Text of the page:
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Tuesday, December 2, 2008

On The Edge


Art Wolfe’s Travels to the Edge series on public television has brought the intrepid nature photographer to some of the most rare and exotic places and cultures in the world

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on the edge
Elephant seal pups toy with Art Wolfe and his camera, South Georgia Island in the Atlantic Ocean.
I began exploring the world as a kid in West Seattle, mounting expeditions into the woods behind my parents’ house. Even then, I wanted to keep going, to see what was over the next ridge or beyond Puget Sound. Later, camera in hand, I devoted myself to climbing in the North Cascades.

My life changed when I was invited to be the photographer for the Ultima Thule Expedition to the Tibetan side of Mount Everest in 1984, years before the mountain was tamed by commercial guides and lattes became available at base camp. I encountered people who had never seen Westerners before, photographed mountains of incomprehensible scale, caught glimpses of rare wildlife. I resolved to spend my life wandering the planet to capture images of the wild world.

When I decided to expand my brief to include television as well as stills, Travels to the Edge was born. I thought my experience as a photographer would hold me in good stead, but I discovered I wasn’t as smart as I thought I was. Let me share some lessons I’ve learned.

on the edge
Buddhist monks meditate in ceremonial garb.
What’s Happening?
We seldom speak the local language. It’s easy to offend without knowing it. In southeastern Asia, it’s rude to show the bottom of your feet. In other places the OK sign means…something else. Some events remain a mystery.

We visited a Surma tribe in the wilds of Ethiopia. Members of neighboring tribes engage in ritualized stick fighting called donga. Participants can end up bloody, broken or dead as they demonstrate their manhood for all to see. Alcohol plays a role. It’s sort of like a football game, with similar passions being raised. Ethiopian regular soldiers armed with AK-47s maintain order. We shot the action, and as it subsided, our handlers hustled us off the field of battle like heads of state under attack and shoved us into our vehicles. We never knew what threat, if any, they saw.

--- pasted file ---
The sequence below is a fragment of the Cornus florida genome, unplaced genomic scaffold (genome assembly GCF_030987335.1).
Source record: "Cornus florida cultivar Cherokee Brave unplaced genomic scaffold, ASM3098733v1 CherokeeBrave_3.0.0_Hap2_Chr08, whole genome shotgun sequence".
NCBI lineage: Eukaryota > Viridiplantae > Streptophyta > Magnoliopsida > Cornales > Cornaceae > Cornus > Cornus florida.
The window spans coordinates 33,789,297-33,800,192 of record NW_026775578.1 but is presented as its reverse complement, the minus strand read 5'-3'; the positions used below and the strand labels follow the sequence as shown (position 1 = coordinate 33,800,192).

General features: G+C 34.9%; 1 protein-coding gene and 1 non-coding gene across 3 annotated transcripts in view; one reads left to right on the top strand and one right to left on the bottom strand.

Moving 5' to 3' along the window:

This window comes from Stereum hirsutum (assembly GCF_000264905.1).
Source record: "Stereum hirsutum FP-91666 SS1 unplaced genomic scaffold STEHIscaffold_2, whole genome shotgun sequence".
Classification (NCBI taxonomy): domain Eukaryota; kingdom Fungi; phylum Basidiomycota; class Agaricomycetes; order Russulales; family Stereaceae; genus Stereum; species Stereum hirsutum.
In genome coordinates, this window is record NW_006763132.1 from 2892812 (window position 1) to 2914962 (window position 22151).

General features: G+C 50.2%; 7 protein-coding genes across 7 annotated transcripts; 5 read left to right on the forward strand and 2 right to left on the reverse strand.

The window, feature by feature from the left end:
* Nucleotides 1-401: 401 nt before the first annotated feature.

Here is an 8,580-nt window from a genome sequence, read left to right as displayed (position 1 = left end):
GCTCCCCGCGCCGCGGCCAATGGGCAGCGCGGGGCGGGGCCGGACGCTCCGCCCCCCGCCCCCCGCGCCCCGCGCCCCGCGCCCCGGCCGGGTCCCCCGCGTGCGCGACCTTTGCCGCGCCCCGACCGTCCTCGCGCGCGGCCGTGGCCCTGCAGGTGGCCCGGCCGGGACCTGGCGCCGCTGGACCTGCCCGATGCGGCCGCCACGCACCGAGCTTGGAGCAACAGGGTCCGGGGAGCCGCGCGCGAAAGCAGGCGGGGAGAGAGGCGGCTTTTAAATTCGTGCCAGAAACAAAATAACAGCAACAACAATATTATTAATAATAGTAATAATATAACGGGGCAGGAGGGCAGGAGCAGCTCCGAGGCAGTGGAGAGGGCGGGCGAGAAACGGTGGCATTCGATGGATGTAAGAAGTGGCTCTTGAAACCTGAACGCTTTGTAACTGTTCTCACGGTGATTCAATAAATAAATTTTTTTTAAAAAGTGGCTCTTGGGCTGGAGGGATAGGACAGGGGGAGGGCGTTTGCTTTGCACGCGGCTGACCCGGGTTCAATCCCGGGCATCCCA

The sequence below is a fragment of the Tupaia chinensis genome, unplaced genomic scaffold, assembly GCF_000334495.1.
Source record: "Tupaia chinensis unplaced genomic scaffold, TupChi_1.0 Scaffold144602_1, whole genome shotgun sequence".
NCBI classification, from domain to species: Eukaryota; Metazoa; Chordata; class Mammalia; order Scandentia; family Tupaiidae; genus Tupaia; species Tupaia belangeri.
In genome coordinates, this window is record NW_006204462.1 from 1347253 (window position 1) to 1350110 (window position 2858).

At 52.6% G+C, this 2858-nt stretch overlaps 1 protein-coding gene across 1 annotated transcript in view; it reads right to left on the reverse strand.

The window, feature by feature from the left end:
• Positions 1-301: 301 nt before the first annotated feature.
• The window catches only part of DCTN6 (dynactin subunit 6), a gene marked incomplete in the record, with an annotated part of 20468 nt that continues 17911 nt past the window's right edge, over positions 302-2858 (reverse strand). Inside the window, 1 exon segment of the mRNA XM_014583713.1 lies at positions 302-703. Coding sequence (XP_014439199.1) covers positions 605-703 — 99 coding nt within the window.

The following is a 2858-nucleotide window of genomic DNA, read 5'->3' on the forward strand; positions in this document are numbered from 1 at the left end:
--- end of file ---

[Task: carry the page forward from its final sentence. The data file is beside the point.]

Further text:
I know this sounds like whining, and I’m very good at that when called upon, but the benefits far outweigh the trials. The universe rewards our attention and our faith with magic moments, and we’ve experienced more than our share of arresting landscapes, wildlife and people.

on the edge
The Monte Fitz Roy and Cerro Torre mountains in the difficult weather of the Southern Patagonian Ice Cap in South America.
On a rocky prominence in Patagonia, we hiked hoping to photograph a condor but found only empty sky. Then, at the summit, one condor and another and another soared around us, circling, passing close enough for us to hear their wings tearing the air, the sound of ripping cloth. Later, on the same trip, we hiked and skied to the west side of Cerro Torre on the Patagonian Ice Cap. Patagonia is renowned for brutal weather, and even in fine weather, clouds build up in the afternoon. On our only day in position, we were blessed with pink light on the high, snow-fringed peaks. Within days, 100-mile-an-hour winds would scour the ice cap, and snow would stream off the spires like vapor trails, but we were granted that moment.

On South Georgia Island, my favorite location on the planet, I was photographing elephant seal pups inches from my wide-angle lens. I had to wipe away nose prints. One affectionate fellow crawled up on my back uninvited, assuming a position that could be used as evidence in a divorce proceeding as I spoke to our cameraman.

Another Ethiopian tribe, the Karo, dance after sunset during a harvest festival. We didn’t get the best footage, but after shooting, I downloaded the images to my computer and ran an impromptu slideshow. All the children in the village crowed around me, eager to see themselves on the screen. Except for the unfamiliar patter, I could have been with a group of kids anywhere in the world.

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